From the September 2012 edition of Agriculture Today: Beyond the Kitchen Table – a column by Sonia Muir, Rural Women’s Network
In the 12 months to September 2011, 13% of NSW women (2629) who started an apprenticeship or traineeship did so in a trade.
Fifty of those women commenced a construction trade compared to 5140 men and only 116 commenced an automotive and engineering trade compared to 5259 men.
A new report on the status of women in NSW provides interesting data that compare women and men in terms of health, education, work and financial security, leadership, safety and access to justice.
The latest edition of the Rural Women’s Network newsletter The Country Web focuses on women crossing boundaries and is available online.
It is filled with stories of women who have gone against tradition to become electricians, shearers, feedlotters, painters and miners.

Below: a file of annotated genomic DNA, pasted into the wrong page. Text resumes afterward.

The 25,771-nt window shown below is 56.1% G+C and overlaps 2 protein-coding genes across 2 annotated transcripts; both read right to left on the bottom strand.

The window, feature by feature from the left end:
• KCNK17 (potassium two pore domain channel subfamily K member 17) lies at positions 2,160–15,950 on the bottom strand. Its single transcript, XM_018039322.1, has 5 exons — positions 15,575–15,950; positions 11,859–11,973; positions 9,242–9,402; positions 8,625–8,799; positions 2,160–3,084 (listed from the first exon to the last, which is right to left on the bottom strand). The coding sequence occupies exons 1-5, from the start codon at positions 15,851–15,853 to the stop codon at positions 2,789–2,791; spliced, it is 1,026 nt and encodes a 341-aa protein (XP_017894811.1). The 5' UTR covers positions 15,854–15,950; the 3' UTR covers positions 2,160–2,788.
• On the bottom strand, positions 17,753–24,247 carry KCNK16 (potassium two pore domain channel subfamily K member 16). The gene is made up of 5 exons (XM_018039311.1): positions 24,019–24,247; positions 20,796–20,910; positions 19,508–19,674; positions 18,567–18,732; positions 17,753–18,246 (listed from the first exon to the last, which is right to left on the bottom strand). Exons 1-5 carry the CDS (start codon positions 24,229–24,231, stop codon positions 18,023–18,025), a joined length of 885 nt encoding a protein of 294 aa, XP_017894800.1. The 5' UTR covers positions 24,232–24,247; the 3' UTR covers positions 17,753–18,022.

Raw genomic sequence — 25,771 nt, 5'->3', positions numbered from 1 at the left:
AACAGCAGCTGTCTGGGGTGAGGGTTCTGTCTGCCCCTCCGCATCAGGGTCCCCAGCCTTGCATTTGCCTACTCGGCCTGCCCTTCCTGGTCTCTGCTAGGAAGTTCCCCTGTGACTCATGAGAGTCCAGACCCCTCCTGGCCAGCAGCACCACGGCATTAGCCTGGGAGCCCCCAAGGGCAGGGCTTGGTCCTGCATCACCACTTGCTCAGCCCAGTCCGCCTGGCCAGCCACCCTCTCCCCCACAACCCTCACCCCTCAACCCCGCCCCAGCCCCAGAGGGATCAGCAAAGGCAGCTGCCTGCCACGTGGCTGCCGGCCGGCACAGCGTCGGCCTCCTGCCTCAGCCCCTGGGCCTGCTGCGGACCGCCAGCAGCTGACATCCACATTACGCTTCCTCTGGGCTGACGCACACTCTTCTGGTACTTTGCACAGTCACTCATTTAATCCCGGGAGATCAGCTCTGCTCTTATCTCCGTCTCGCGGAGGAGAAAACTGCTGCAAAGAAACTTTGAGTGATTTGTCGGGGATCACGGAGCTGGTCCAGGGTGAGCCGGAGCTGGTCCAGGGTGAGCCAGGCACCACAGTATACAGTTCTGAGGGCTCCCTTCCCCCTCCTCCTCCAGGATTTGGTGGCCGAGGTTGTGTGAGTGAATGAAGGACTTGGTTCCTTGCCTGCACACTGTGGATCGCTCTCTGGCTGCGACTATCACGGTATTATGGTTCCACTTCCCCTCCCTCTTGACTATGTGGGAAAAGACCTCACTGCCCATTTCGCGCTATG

The gender divide is still evident in these workplaces but we are seeing changes.
The status of women report shows that Aboriginal women make up 2.1% of the total 50.4% female population within NSW.
Nearly two-thirds of NSW women live in Sydney, with 24.9% in regional areas (outside Sydney, Newcastle and Wollongong) and less than 1.0% in remote areas of the State.
The median age of women in NSW in 2011 (38) is nearly two years older than that of men.
One in five families in NSW is headed by a single parent, and 88% of single parents are women.
More than one third of NSW women aged over 65 live alone.
Although a greater proportion of university students in NSW are women, male graduates earn considerably more than females in their first year out and on average, regional women hold less superannuation that their city counterparts.
In terms of leadership, NSW women are more represented than the Australian average woman on government boards and committees and in the judiciary, but are less likely to be in senior public sector positions.
The report, Women in NSW, will be published annually so that progress and trends can be tracked over time.
It aims to raise awareness of gender issues to strengthen the evidence base for government, business and community action on issues concerning women.
BTW – the Office for Women’s Policy is now called Women NSW to recognise a role that goes beyond policy advice to engaging stakeholders in change.